Although the role of inflammation in the pathogenesis of pulmonary fibrosis is controversial, several reports indicate that dysregulation of immune cells contributes to the development of lung fibrosis. Specifically, high alveolar concentrations of activated lymphocytes were found in first-degree relatives of probands with familial pulmonary fibrosis with asymptomatic lung disease, suggesting that early stages of fibrotic lung disease are associated with accumulation of abnormal immune cells in the lung (32). In addition, impairment of general transcription, associated with decreased concentrations of transcription factor II-H, has been reported in alveolar macrophages of patients with idiopathic pulmonary fibrosis (33). High concentrations of MCP-1, MIP-1α, and M-CSF were found in BAL fluid from patients with idiopathic pulmonary fibrosis, and concentrations of MCP-1 correlated negatively with pulmonary function measurements (35, 36). Furthermore, mice deficient in MCP-1 or M-CSF had decreased lung fibrosis and inflammatory cell accumulation after receiving bleomycin, and anti–MCP-1 gene therapy attenuated lung disease in a murine model of pulmonary fibrosis (26, 37).
In agreement with these reports, several publications demonstrate a key etiologic role for macrophages in extrapulmonary fibrosis. For example, a decrement of macrophages or absence of macrophage-derived galectin-3 ameliorated renal fibrosis in a murine model of progressive renal fibrosis (38). Also, selective depletion of macrophages in an animal model of hepatic inflammation significantly attenuated liver fibrosis (39). Furthermore, in vivo and in vitro studies of wound healing demonstrated that macrophage-derived PDGF contributed to expression of fibroblast osteopontin, which may be partially responsible for the development of wound fibrosis (40). Taken together, these data confirm the importance of macrophages in the pathogenesis of fibrosis. Our findings in this cohort of individuals with HPS-1 are consistent with these reports, and further substantiate the hypothesis that inflammation and macrophages contribute to the pathogenesis of pulmonary fibrosis.
Although treatment options for HPS-1 are limited, oral pirfenidone has been shown to slow the rate of lung function decline in some individuals with HPS-1 (4). Other studies have demonstrated that pirfenidone reduced the incidence of acute exacerbations and stabilized lung function in patients with idiopathic pulmonary fibrosis (41, 42). In animal models of pulmonary fibrosis, pirfenidone ameliorated lung disease (43). The mechanism of action of pirfenidone is undefined, but it inhibits TGF-β, PDGF, and TNF-α and has antioxidant effects (44–47). Our results indicate that pirfenidone reduced alveolar macrophage cytokine secretion in vitro. It is unlikely that cytotoxic effects of pirfenidone contributed to these findings, because stable concentrations of GM-CSF and IL-12p40 indicate that the alveolar macrophages remained viable at these levels of pirfenidone. Notably, a limitation of this study is that plasma concentrations of pirfenidone achieved with therapeutic doses are lower than concentrations of pirfenidone used for these experiments (4, 48). Although lung epithelial lining fluid concentrations of pirfenidone are unknown, it is likely that the concentrations of pirfenidone used for these in vitro experiments are higher than those achieved locally in the alveolar space. These data suggest, however, that down-regulation of alveolar macrophage activation is a possible mechanism contributing to the clinical response to pirfenidone in HPS-1 pulmonary fibrosis, and this supports results of animal models indicating that pirfenidone has both antiinflammatory and antifibrotic properties (43–47, 49).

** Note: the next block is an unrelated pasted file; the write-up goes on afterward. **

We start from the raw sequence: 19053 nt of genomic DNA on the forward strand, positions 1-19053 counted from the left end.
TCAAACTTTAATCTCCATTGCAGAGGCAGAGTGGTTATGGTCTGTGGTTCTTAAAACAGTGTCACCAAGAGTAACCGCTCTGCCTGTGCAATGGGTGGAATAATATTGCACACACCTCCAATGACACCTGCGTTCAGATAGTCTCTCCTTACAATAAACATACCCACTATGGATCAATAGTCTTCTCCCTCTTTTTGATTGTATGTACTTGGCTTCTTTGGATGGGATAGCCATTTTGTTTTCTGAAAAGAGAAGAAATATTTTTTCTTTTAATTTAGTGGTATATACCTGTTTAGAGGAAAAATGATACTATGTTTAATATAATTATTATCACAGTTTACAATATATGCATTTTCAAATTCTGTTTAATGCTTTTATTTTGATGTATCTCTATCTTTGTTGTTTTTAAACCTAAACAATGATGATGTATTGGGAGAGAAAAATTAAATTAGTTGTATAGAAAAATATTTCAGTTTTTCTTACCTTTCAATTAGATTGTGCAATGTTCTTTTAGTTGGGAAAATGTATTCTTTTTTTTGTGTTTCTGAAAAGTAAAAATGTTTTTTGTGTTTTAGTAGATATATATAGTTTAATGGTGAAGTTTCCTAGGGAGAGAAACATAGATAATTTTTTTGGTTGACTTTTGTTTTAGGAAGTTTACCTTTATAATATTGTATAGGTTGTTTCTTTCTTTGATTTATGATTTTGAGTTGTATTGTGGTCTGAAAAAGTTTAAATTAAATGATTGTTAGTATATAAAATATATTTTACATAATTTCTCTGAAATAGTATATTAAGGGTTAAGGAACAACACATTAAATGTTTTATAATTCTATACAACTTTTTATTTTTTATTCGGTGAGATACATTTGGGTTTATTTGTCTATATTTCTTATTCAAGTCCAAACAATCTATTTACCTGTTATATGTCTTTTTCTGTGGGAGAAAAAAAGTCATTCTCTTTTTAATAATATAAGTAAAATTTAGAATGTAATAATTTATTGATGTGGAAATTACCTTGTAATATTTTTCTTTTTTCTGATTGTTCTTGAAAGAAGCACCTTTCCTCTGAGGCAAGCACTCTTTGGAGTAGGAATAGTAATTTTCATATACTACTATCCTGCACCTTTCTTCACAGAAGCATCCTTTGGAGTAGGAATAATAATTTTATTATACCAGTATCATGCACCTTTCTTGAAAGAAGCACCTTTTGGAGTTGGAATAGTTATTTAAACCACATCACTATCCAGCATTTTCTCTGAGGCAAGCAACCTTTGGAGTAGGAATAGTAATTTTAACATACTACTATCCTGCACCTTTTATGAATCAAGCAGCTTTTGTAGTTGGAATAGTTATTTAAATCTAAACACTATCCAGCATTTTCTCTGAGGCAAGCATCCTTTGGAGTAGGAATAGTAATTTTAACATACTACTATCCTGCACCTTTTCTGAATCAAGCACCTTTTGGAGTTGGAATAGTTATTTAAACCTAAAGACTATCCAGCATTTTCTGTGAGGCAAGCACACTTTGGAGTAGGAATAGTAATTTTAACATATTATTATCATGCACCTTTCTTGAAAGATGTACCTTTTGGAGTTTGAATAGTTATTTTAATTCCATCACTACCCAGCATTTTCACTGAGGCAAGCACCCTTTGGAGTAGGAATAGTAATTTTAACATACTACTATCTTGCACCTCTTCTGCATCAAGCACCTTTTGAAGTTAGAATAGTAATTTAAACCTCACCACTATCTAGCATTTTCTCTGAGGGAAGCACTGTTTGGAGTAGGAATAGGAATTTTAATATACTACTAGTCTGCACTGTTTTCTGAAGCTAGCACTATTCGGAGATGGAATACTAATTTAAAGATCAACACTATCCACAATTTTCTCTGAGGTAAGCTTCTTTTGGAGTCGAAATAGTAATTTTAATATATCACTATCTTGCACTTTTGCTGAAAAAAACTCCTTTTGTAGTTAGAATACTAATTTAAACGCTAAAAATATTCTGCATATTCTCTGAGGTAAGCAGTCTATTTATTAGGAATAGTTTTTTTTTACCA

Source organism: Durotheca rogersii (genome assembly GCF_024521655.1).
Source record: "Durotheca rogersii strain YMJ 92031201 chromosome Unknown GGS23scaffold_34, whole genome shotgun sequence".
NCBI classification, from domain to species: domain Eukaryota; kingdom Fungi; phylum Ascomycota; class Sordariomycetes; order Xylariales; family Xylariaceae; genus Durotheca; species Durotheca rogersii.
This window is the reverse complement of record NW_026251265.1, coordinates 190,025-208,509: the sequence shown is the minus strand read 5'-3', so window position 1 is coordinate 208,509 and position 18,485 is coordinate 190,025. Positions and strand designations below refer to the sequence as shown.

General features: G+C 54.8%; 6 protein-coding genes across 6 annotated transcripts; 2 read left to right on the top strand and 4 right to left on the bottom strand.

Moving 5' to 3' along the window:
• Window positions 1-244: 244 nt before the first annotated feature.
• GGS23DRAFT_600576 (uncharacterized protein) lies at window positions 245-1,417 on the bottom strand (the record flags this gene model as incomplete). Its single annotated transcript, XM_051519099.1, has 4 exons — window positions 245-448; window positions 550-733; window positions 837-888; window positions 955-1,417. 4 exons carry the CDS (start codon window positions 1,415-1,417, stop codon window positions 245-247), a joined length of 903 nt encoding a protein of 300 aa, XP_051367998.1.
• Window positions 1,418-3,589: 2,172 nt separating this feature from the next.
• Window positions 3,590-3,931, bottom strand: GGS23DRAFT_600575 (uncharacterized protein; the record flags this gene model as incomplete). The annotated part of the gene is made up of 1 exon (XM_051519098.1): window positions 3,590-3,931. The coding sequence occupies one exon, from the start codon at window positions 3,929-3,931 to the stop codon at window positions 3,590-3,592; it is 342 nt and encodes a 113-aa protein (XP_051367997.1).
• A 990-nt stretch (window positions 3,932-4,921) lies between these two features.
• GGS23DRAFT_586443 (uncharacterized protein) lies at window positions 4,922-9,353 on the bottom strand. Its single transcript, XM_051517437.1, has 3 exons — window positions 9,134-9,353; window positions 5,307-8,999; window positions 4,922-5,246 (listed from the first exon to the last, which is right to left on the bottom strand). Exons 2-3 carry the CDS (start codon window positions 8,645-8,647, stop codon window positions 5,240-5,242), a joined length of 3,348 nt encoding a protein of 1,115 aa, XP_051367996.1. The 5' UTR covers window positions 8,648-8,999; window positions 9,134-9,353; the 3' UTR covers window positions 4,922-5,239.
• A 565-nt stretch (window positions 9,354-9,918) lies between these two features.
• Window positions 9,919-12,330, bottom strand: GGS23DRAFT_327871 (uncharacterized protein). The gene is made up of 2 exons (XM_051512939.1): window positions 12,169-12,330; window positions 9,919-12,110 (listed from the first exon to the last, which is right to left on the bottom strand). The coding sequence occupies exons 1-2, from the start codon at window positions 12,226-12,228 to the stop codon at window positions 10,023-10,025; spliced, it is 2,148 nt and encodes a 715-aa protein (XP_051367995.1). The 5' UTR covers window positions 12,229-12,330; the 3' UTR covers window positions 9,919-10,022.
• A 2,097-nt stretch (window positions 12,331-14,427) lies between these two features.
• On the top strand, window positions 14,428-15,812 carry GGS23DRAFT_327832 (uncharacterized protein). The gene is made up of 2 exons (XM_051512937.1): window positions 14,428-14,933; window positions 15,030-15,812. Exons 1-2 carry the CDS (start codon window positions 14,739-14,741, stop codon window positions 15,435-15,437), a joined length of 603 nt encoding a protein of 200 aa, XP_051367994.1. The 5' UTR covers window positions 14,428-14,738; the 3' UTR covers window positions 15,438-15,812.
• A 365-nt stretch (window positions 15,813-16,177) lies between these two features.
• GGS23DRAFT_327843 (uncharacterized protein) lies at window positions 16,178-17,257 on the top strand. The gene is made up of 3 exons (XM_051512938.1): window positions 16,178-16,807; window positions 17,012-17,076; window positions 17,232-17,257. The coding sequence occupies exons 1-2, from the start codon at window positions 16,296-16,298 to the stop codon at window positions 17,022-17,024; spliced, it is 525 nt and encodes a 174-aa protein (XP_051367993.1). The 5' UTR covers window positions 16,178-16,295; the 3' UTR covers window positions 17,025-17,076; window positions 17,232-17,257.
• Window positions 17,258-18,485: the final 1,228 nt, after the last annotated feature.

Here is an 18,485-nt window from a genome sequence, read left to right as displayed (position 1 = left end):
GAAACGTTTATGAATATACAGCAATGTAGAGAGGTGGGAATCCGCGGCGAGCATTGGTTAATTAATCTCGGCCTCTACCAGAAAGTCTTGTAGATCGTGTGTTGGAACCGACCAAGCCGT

Our data indicate that lung inflammation and alveolar macrophage activation in HPS-1 are associated with high lung concentrations of cytokines and chemokines, including MCP-1, MIP-1α, and GM-CSF. Although alveolar fluid concentrations of TGF-β1 were not significantly different in HPS-1, it is unclear whether TGF-β1 activity is altered in this disease. Our findings also indicate that alveolar macrophages may be a potential source of cytokines and chemokines and, thus, may contribute to a self-perpetuating proinflammatory cycle in the HPS-1 lung. Because alveolar macrophages derive from the bone marrow, additional research using murine models of HPS is indicated to further explore the potential utility of bone marrow transplantation for treatment of pulmonary fibrosis in HPS-1 (50, 51).
Our findings provide a basis for future investigations into the causes and treatment of the pulmonary fibrosis of HPS. Can down-regulation of HPS1 expression in normal alveolar macrophages recapitulate the HPS phenotype, that is, increased cytokine secretion? Can transfection of HPS-1 alveolar macrophages with normal HPS1 reverse the abnormal cellular phenotype? Can HPS-1 alveolar macrophages be used to test new drug therapies, using reduced cytokine secretion as an outcome parameter? BAL cells and fluid hold promise in answering these questions.
The authors thank their patients with Hermansky-Pudlak syndrome and the Hermansky-Pudlak Syndrome Network for their contributions to this research. The authors thank Darryl Leja, NHGRI Intramural Publication Support Office, for assistance in preparing the figures.
Supported by the Intramural Research Program of the National Human Genome Research Institute, the National Heart, Lung, and Blood Institute, and the National Institute of Child Health and Human Development, National Institutes of Health.
This article has an online supplement, which is accessible from this issue's table of contents at www.atsjournals.org
Originally Published in Press as DOI: 10.1164/rccm.200901-0023OC on September 3, 2009
Conflict of Interest Statement: None of the authors has a financial relationship with a commercial entity that has an interest in the subject of this manuscript.